Hospitals draft in community nurses as winter bites

DRAFTED IN: The University Hospital of Hartlepool has brought in extra staff as pressure mounts due to winter weather. Below, Julie Gillon, deputy chief executive of the Trust
DRAFTED IN: The University Hospital of Hartlepool has brought in extra staff as pressure mounts due to winter weather. Below, Julie Gillon, deputy chief executive of the Trust
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COMMUNITY nurses have been drafted into key roles on hospital wards as pressure mounts due to winter weather.

District nurses and non-clinical staff who work in schools or in the community are being employed on wards to help full-time nurses cope with an increase in patients.

It is understood the nurses are working at the University Hospital of Hartlepool and the University Hospital of North Tees, both run by the North Tees and Hartlepool NHS Foundation Trust.

The Mail revealed last week that ‘bank’ nurses who would normally cover shifts as and when required have been hit with a pay cut, with the hourly rate of some dropping from around £20 to £14.

Despite sparking anger from nursing unions, hospital bosses say that factor has not had any impact on staffing levels as the change was only introduced earlier this month.

There are now a steady stream of patients from Hartlepool being treated in Stockton as a result of the trust’s controversial plan to centralise some services.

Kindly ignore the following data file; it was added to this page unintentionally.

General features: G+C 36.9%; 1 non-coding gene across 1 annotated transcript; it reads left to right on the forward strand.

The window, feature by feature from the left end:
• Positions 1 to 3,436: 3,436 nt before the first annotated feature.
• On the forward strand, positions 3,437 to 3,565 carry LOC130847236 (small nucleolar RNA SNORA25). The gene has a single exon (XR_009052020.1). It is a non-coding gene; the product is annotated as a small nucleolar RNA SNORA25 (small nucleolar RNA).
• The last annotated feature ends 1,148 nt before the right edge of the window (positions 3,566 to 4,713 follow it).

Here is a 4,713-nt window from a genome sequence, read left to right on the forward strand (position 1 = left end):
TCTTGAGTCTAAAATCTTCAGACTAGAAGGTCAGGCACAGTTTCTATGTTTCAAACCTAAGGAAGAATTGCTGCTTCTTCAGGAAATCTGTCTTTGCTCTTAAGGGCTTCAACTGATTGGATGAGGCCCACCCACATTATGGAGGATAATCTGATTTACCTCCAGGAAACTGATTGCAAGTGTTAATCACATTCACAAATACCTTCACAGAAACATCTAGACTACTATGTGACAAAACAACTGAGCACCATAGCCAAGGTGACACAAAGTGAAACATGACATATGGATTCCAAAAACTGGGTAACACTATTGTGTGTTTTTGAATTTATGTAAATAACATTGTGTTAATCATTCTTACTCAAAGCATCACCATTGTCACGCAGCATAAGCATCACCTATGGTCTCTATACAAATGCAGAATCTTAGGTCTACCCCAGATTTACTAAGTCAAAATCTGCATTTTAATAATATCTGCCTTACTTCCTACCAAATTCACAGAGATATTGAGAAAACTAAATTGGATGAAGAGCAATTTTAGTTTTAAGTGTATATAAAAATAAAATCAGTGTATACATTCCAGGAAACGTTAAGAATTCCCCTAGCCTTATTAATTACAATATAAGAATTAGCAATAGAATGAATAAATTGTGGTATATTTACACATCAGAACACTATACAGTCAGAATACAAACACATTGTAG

The trust insists it is not unusual to draft in staff from elsewhere, and said it was “grateful” for the help during the busy winter period.

Julie Gillon, deputy chief executive/chief operating officer for North Tees and Hartlepool NHS Foundation Trust, said: “Just like the whole country is under pressure, so is the trust.

“We start our winter planning very early to make sure we can deal with a rise in demand and we work together to make sure we can look after our patients.

“Staff from different areas working on wards is part of our plan when demand increases.

“Colleagues are working hard to support each other and ensure our patients get the care they need.

“Many clinical and non-clinical staff have been helping on wards where there have been additional pressures and we are very grateful for this.

“I would like to pay tribute to our staff, both in our hospitals and in our community services, who, as always, are doing a fantastic job in very challenging circumstances.”

The trust admitted last week that three wards across the two hospital sites were unable to take any more patients with concerns over a sickness bug.